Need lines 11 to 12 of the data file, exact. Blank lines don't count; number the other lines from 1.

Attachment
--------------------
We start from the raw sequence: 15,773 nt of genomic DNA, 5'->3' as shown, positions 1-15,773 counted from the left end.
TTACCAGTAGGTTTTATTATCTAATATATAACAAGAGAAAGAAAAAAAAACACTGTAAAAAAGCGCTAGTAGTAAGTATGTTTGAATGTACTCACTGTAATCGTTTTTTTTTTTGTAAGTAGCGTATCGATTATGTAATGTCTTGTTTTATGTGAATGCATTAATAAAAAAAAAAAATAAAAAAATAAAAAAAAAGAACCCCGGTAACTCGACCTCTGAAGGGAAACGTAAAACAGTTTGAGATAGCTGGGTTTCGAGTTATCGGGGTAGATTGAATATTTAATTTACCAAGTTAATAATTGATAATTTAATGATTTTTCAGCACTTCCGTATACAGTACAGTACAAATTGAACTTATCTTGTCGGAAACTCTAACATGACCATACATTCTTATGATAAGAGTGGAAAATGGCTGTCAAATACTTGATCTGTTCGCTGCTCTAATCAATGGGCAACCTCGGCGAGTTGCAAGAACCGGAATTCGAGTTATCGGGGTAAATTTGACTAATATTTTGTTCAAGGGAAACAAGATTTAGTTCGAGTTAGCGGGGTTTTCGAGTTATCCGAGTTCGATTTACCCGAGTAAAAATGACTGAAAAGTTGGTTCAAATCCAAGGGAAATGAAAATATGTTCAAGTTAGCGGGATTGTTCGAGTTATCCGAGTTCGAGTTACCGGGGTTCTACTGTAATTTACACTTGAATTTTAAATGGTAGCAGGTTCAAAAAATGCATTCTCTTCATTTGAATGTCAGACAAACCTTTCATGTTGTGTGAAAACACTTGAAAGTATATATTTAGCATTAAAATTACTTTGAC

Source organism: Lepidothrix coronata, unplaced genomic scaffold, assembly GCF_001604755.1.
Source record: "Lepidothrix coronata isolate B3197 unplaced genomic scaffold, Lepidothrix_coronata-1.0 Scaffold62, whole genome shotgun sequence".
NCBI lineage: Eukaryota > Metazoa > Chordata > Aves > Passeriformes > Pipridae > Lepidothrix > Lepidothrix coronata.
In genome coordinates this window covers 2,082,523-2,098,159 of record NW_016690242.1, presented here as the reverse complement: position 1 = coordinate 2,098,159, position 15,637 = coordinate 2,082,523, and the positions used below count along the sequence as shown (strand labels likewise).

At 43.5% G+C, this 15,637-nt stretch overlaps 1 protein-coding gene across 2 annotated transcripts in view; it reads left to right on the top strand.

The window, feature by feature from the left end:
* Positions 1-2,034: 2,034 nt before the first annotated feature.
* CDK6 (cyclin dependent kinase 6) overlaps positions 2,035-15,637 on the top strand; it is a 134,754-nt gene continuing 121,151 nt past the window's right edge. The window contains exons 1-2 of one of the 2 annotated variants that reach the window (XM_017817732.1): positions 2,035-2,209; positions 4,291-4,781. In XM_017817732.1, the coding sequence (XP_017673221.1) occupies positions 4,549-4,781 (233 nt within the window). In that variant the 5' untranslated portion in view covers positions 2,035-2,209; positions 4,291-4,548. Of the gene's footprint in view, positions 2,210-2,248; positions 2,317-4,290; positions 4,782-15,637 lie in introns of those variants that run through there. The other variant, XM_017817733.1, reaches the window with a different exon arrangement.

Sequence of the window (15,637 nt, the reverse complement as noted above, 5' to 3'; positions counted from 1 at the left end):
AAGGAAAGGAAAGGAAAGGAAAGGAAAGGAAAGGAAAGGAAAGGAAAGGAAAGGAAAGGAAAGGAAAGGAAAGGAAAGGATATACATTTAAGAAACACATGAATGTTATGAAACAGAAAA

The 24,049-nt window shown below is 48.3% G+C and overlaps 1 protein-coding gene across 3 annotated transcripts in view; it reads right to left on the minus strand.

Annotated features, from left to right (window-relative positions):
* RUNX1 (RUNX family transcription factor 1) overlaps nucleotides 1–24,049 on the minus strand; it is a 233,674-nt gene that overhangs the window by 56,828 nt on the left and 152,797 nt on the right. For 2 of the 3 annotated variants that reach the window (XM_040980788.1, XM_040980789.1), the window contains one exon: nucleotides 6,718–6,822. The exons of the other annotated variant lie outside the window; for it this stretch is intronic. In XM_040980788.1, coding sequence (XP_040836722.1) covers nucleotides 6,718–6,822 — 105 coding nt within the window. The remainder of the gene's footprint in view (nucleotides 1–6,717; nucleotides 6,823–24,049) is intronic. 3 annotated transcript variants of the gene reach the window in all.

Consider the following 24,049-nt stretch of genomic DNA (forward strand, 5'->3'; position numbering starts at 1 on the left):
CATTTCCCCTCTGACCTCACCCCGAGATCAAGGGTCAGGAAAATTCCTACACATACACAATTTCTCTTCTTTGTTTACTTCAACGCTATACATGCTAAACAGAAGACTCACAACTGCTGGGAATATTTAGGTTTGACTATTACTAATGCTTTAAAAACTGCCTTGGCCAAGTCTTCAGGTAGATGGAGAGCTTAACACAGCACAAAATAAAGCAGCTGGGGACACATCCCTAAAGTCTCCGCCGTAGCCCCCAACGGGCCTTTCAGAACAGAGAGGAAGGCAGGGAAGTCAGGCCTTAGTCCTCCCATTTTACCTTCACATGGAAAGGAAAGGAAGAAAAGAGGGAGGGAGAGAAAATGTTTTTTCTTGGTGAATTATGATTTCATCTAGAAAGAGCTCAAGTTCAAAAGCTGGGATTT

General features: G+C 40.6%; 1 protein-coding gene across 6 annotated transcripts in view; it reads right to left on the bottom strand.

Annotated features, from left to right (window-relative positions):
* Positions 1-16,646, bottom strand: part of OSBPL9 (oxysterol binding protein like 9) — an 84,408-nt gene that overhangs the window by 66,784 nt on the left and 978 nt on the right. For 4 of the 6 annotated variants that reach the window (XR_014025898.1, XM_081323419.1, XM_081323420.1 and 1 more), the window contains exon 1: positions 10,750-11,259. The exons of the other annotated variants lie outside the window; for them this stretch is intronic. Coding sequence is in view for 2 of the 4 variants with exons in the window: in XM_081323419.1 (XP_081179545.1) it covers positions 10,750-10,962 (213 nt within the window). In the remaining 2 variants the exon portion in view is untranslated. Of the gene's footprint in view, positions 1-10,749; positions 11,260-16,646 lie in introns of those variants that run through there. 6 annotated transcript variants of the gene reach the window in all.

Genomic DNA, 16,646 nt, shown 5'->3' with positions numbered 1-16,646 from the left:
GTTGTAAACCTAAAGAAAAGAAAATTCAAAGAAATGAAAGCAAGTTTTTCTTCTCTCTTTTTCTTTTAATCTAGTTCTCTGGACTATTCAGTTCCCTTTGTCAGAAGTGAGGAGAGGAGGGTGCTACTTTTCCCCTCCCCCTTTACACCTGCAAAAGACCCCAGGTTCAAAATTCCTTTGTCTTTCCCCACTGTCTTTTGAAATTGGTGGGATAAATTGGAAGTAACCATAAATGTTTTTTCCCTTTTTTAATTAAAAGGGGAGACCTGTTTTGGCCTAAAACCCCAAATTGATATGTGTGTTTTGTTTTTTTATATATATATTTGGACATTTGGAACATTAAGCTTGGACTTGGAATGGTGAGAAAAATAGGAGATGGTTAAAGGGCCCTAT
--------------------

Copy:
Sequence of the window (15,637 nt, the reverse complement as noted above, 5' to 3'; positions counted from 1 at the left end):
AAGGAAAGGAAAGGAAAGGAAAGGAAAGGAAAGGAAAGGAAAGGAAAGGAAAGGAAAGGAAAGGAAAGGAAAGGAAAGGATATACATTTAAGAAACACATGAATGTTATGAAACAGAAAA